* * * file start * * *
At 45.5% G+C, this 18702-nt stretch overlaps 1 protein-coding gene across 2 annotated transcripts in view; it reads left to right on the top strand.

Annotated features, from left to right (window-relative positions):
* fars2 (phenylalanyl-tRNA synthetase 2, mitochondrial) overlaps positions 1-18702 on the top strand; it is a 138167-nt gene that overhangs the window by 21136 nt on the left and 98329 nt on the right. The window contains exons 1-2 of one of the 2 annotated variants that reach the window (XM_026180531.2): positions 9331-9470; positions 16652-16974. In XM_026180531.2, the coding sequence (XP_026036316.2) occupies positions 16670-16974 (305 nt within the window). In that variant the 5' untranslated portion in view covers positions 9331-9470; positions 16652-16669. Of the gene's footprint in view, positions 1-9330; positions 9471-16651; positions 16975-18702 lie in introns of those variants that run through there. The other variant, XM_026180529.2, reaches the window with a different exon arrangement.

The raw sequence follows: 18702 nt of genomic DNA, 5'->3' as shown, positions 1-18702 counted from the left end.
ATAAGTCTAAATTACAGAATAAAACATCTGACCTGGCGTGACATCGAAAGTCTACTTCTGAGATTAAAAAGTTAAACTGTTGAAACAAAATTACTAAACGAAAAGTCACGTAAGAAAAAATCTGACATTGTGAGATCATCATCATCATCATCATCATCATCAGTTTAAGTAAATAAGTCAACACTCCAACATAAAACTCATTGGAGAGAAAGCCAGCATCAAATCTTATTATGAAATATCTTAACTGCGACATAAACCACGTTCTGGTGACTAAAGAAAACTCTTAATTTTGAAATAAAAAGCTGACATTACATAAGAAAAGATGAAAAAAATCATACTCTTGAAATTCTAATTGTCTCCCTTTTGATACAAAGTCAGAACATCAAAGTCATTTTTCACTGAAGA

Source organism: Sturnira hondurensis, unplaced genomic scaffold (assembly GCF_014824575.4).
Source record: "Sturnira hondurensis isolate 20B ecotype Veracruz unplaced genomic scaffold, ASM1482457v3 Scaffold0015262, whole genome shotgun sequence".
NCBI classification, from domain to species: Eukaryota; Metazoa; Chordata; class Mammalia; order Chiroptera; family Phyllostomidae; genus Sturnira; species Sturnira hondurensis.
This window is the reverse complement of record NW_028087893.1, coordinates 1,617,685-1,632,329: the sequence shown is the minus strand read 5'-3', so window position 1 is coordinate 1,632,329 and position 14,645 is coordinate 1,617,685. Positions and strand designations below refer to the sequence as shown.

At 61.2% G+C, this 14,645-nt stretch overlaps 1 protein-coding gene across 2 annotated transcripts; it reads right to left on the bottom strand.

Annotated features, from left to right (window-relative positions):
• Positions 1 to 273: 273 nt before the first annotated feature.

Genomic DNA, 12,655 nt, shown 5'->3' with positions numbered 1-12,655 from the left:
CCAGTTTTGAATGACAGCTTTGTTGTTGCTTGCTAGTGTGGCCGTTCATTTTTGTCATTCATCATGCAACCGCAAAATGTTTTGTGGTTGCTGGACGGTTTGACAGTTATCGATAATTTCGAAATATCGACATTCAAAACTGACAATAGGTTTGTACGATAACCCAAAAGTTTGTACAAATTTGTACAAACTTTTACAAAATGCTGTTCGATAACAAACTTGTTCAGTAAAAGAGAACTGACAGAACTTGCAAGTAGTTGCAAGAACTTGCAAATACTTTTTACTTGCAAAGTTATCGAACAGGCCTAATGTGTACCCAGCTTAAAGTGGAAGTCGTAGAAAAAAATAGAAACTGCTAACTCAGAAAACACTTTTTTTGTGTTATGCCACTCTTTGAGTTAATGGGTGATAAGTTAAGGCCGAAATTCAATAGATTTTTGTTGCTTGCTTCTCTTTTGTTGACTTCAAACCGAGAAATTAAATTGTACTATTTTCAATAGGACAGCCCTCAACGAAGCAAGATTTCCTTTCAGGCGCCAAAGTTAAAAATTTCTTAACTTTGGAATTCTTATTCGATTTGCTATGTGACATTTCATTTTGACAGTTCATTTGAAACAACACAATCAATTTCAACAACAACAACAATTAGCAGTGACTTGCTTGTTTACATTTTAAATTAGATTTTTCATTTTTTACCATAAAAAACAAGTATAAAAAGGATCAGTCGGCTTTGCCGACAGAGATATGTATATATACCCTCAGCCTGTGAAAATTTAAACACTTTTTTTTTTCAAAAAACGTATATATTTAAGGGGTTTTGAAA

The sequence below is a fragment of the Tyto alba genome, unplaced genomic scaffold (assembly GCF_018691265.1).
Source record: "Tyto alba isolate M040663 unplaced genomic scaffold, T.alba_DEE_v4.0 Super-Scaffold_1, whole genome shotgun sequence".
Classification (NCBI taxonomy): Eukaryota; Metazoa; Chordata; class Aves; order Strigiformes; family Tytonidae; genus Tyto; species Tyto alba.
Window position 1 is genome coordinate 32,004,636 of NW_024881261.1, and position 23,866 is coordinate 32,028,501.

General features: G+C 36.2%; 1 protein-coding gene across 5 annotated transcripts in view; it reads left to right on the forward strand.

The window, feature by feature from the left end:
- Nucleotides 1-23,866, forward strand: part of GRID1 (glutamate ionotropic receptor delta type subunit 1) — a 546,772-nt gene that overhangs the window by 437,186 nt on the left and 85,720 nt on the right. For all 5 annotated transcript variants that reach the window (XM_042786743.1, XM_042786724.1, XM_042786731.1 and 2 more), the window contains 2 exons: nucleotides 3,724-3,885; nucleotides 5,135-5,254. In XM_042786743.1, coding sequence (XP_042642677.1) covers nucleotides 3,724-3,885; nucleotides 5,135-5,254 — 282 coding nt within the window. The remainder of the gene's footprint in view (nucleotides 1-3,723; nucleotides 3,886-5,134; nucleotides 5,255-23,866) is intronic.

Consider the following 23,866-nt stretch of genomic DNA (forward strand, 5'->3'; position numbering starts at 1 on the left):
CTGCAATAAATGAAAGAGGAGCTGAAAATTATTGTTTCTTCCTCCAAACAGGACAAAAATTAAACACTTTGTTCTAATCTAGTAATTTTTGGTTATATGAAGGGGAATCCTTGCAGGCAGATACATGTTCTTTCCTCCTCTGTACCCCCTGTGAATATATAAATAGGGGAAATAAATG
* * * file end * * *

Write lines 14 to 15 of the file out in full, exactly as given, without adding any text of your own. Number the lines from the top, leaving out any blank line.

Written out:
CCAGTTTTGAATGACAGCTTTGTTGTTGCTTGCTAGTGTGGCCGTTCATTTTTGTCATTCATCATGCAACCGCAAAATGTTTTGTGGTTGCTGGACGGTTTGACAGTTATCGATAATTTCGAAATATCGACATTCAAAACTGACAATAGGTTTGTACGATAACCCAAAAGTTTGTACAAATTTGTACAAACTTTTACAAAATGCTGTTCGATAACAAACTTGTTCAGTAAAAGAGAACTGACAGAACTTGCAAGTAGTTGCAAGAACTTGCAAATACTTTTTACTTGCAAAGTTATCGAACAGGCCTAATGTGTACCCAGCTTAAAGTGGAAGTCGTAGAAAAAAATAGAAACTGCTAACTCAGAAAACACTTTTTTTGTGTTATGCCACTCTTTGAGTTAATGGGTGATAAGTTAAGGCCGAAATTCAATAGATTTTTGTTGCTTGCTTCTCTTTTGTTGACTTCAAACCGAGAAATTAAATTGTACTATTTTCAATAGGACAGCCCTCAACGAAGCAAGATTTCCTTTCAGGCGCCAAAGTTAAAAATTTCTTAACTTTGGAATTCTTATTCGATTTGCTATGTGACATTTCATTTTGACAGTTCATTTGAAACAACACAATCAATTTCAACAACAACAACAATTAGCAGTGACTTGCTTGTTTACATTTTAAATTAGATTTTTCATTTTTTACCATAAAAAACAAGTATAAAAAGGATCAGTCGGCTTTGCCGACAGAGATATGTATATATACCCTCAGCCTGTGAAAATTTAAACACTTTTTTTTTTCAAAAAACGTATATATTTAAGGGGTTTTGAAA

The sequence below is a fragment of the Tyto alba genome, unplaced genomic scaffold (assembly GCF_018691265.1).